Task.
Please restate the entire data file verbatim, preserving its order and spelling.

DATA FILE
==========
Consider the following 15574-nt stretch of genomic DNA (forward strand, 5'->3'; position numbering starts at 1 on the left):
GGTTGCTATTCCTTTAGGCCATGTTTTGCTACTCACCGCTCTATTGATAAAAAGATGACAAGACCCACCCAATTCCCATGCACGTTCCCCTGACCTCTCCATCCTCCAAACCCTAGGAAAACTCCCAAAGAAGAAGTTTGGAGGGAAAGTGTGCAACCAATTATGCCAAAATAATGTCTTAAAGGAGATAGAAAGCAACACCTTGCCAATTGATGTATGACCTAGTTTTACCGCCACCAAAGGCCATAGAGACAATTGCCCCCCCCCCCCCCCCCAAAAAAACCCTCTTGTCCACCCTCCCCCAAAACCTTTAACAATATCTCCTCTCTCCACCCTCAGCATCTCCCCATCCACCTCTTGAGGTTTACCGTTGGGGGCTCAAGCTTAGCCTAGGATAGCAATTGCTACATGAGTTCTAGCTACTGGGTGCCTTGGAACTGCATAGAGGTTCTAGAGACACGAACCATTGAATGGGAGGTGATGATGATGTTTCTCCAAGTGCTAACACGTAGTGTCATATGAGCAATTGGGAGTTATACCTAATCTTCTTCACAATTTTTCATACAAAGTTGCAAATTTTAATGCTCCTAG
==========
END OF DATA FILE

Consider the following 15574-nt stretch of genomic DNA (forward strand, 5'->3'; position numbering starts at 1 on the left):
GGTTGCTATTCCTTTAGGCCATGTTTTGCTACTCACCGCTCTATTGATAAAAAGATGACAAGACCCACCCAATTCCCATGCACGTTCCCCTGACCTCTCCATCCTCCAAACCCTAGGAAAACTCCCAAAGAAGAAGTTTGGAGGGAAAGTGTGCAACCAATTATGCCAAAATAATGTCTTAAAGGAGATAGAAAGCAACACCTTGCCAATTGATGTATGACCTAGTTTTACCGCCACCAAAGGCCATAGAGACAATTGCCCCCCCCCCCCCCCCCAAAAAAACCCTCTTGTCCACCCTCCCCCAAAACCTTTAACAATATCTCCTCTCTCCACCCTCAGCATCTCCCCATCCACCTCTTGAGGTTTACCGTTGGGGGCTCAAGCTTAGCCTAGGATAGCAATTGCTACATGAGTTCTAGCTACTGGGTGCCTTGGAACTGCATAGAGGTTCTAGAGACACGAACCATTGAATGGGAGGTGATGATGATGTTTCTCCAAGTGCTAACACGTAGTGTCATATGAGCAATTGGGAGTTATACCTAATCTTCTTCACAATTTTTCATACAAAGTTGCAAATTTTAATGCTCCTAG